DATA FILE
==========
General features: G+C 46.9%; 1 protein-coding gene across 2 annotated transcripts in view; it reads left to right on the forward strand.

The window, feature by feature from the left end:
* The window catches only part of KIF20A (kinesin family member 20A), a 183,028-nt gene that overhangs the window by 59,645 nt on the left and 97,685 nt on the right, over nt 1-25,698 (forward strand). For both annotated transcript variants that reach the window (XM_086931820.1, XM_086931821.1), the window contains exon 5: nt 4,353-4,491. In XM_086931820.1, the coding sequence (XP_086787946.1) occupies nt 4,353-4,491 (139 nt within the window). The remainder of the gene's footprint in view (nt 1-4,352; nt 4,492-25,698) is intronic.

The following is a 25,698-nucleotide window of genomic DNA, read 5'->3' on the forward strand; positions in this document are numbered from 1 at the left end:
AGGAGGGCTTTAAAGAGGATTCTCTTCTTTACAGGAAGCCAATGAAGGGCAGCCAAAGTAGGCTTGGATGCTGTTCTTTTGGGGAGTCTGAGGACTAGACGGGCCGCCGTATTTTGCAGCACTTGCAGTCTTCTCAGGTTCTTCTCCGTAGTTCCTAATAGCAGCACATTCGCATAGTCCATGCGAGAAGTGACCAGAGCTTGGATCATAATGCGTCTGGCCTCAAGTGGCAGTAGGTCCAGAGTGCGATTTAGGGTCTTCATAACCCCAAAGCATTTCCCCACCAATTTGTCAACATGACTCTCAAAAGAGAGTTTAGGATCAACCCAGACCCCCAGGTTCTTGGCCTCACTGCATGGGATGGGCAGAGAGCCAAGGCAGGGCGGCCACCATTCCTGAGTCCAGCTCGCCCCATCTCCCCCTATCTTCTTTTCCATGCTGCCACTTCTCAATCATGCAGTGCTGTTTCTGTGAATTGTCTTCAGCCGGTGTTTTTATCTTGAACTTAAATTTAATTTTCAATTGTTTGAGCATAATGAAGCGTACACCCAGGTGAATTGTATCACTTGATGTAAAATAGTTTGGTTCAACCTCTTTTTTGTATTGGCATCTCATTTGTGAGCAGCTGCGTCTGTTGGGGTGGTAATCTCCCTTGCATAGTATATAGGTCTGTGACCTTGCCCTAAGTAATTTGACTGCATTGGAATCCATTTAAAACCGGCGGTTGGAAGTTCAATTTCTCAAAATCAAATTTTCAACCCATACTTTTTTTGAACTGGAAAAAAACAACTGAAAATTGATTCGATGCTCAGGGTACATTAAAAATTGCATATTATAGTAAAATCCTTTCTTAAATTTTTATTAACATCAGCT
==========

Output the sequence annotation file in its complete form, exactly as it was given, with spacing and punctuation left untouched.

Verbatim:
General features: G+C 46.9%; 1 protein-coding gene across 2 annotated transcripts in view; it reads left to right on the forward strand.

The window, feature by feature from the left end:
* The window catches only part of KIF20A (kinesin family member 20A), a 183,028-nt gene that overhangs the window by 59,645 nt on the left and 97,685 nt on the right, over nt 1-25,698 (forward strand). For both annotated transcript variants that reach the window (XM_086931820.1, XM_086931821.1), the window contains exon 5: nt 4,353-4,491. In XM_086931820.1, the coding sequence (XP_086787946.1) occupies nt 4,353-4,491 (139 nt within the window). The remainder of the gene's footprint in view (nt 1-4,352; nt 4,492-25,698) is intronic.

The following is a 25,698-nucleotide window of genomic DNA, read 5'->3' on the forward strand; positions in this document are numbered from 1 at the left end:
AGGAGGGCTTTAAAGAGGATTCTCTTCTTTACAGGAAGCCAATGAAGGGCAGCCAAAGTAGGCTTGGATGCTGTTCTTTTGGGGAGTCTGAGGACTAGACGGGCCGCCGTATTTTGCAGCACTTGCAGTCTTCTCAGGTTCTTCTCCGTAGTTCCTAATAGCAGCACATTCGCATAGTCCATGCGAGAAGTGACCAGAGCTTGGATCATAATGCGTCTGGCCTCAAGTGGCAGTAGGTCCAGAGTGCGATTTAGGGTCTTCATAACCCCAAAGCATTTCCCCACCAATTTGTCAACATGACTCTCAAAAGAGAGTTTAGGATCAACCCAGACCCCCAGGTTCTTGGCCTCACTGCATGGGATGGGCAGAGAGCCAAGGCAGGGCGGCCACCATTCCTGAGTCCAGCTCGCCCCATCTCCCCCTATCTTCTTTTCCATGCTGCCACTTCTCAATCATGCAGTGCTGTTTCTGTGAATTGTCTTCAGCCGGTGTTTTTATCTTGAACTTAAATTTAATTTTCAATTGTTTGAGCATAATGAAGCGTACACCCAGGTGAATTGTATCACTTGATGTAAAATAGTTTGGTTCAACCTCTTTTTTGTATTGGCATCTCATTTGTGAGCAGCTGCGTCTGTTGGGGTGGTAATCTCCCTTGCATAGTATATAGGTCTGTGACCTTGCCCTAAGTAATTTGACTGCATTGGAATCCATTTAAAACCGGCGGTTGGAAGTTCAATTTCTCAAAATCAAATTTTCAACCCATACTTTTTTTGAACTGGAAAAAAACAACTGAAAATTGATTCGATGCTCAGGGTACATTAAAAATTGCATATTATAGTAAAATCCTTTCTTAAATTTTTATTAACATCAGCT